Which brings us to the internet and the amazing collaborative projects available out there now. I guess there’s no such thing as wasted art if you have the guts to fling it out there. Someone will see it, maybe someone will love it. Sites are devoted to people sharing their work and building on the work of others. People do what they want with what they hear and see, if it strikes them, and maybe you’ll never know who wrote or drew the original version – but in someone’s life, it’s left a mark. The internet has, to some extent taken us full circle – art belongs to the masses again. And that’s a good thing. It’s just a case of being brave enough to join them.

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4 thoughts on “Aimlessly creating stuff

  1. A thought-provoking post…. You asked if anyone can be satisfied making art just for themselves or is the point of art to share it. I think that making art can be a way for artists to help them make sense of the world and to deal with things that happen in their lives. I can’t speak for others, but I’m my first audience — and sometimes a sketch or writing is something I don’t want to share. Could be that I didn’t like the work, or that I feel too vulnerable in sharing it. But with other pieces, I like sharing them — and I like having a blog for being able to do that. Before the Internet, sharing art was pretty much with friends and family unless you could win over a gatekeeper in an art gallery or publication. I guess what I’m saying is that some of my work is just for me. I’m okay with it being in a sketchbook and never leaving there. But other stuff, I like sharing and seeing what people think of it. There are many times I don’t get many likes or comments on my blog posts, but if the post made someone smile or laugh or scratch their head and say, “That was pretty neat,” then that’s really cool. Just some thoughts…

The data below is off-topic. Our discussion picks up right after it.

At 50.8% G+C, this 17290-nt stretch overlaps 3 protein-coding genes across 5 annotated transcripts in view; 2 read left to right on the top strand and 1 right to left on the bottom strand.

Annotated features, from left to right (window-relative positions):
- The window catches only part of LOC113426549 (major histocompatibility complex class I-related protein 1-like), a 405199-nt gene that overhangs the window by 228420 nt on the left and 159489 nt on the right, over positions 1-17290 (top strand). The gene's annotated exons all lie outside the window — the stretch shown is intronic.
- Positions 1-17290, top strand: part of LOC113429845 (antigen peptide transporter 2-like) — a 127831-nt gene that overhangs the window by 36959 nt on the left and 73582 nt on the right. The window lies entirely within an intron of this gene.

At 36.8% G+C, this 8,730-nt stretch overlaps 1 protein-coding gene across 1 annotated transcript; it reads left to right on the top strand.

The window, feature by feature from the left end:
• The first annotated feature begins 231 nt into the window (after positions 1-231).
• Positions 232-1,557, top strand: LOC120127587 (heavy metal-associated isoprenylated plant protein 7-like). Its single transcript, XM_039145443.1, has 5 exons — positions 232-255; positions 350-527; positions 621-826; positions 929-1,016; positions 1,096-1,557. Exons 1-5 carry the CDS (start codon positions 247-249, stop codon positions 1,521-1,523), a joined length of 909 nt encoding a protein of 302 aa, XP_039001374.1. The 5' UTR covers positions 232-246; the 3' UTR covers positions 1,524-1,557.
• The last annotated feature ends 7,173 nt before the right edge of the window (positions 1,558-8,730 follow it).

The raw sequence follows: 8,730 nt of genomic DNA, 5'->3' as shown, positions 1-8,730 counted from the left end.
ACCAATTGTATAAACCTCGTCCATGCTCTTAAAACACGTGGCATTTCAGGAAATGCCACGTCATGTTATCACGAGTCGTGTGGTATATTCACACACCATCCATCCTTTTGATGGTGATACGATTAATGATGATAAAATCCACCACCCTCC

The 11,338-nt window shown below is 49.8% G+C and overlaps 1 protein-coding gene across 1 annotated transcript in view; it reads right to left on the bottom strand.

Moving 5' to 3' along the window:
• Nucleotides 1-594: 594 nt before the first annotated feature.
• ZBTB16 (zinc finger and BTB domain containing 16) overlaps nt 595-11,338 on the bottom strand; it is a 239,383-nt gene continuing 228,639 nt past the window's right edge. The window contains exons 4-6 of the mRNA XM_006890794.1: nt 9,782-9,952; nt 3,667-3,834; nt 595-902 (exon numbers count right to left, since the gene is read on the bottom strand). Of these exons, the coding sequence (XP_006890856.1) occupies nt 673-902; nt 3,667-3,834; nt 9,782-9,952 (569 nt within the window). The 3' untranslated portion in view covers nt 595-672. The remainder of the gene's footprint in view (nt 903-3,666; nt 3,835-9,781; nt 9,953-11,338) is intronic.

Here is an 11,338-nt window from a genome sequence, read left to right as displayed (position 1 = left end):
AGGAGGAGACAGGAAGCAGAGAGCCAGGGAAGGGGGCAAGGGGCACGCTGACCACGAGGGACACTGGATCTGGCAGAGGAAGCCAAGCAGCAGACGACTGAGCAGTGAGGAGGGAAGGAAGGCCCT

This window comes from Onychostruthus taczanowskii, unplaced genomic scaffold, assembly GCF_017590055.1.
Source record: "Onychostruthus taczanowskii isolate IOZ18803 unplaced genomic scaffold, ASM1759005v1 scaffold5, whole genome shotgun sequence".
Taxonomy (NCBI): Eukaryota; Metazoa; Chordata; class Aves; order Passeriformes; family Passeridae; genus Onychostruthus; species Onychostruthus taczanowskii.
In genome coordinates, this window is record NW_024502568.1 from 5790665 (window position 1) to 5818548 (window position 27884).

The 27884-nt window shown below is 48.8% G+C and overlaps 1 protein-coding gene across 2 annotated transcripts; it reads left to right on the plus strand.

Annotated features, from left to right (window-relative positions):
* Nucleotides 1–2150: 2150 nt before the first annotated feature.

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  2. You’re not asking easy questions, so you’re not going to get easy answers! But I think that you might begin by asking yourself whether it’s the creating or the sharing that’s satisfying to you.

    It seems ironic that in these days of accessible creative tools and easy sharing — the easiest sharing of the self ever, through blogs and tweets and youtube uploads — young people are being trained that there is a “right” and a “wrong” in all things. It starts with believing that the Disney movie is the definitive version of Cinderella; it is fostered through the test-taking culture (on my side of the Atlantic, at least); and it is reinforced by the quick, comprehensive criticisms that appear under any act of creation anyone is so injudicious as to put online. The frivolous is lauded; the serious is derided. My students tell me that they only tweet what they think will get lots of “re-tweets” and approving attention — those, apparently, are the “right” tweets.

    So I can absolutely see why any creator would be hesitant to share her creation. SHOULD she? Beats me. It’s your song and you make the meaning (until you share it). Does the meaning lie in the act of creation or the act of sharing?

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  3. Love that this post has resulted in really thoughtful replies. Someone replied directly to my facebook wall as well, so I’m copying what she put here:

    ‘There was a whole movement across all the arts in the 19th century called “Art pour l’art” or art for arts sake that dealt with this very issue. It was primarily a backlash against photography I think, but basically the idea was that you create art for the joy of its creation and because you want to. Not for display, or making a political point. So it was anti-kitsch too which is always good. But it’s always worth have a nose about it if you’re bored. You’ll be surprised at some of the names associated with it.’

    I like the idea of a there being a movement against art as political statement, because that there was a movement at all means there must have been some sort of poltical/societal statement being made…

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  4. Pingback: This old world must still be spinning round | Bookworms and Coffee Monsters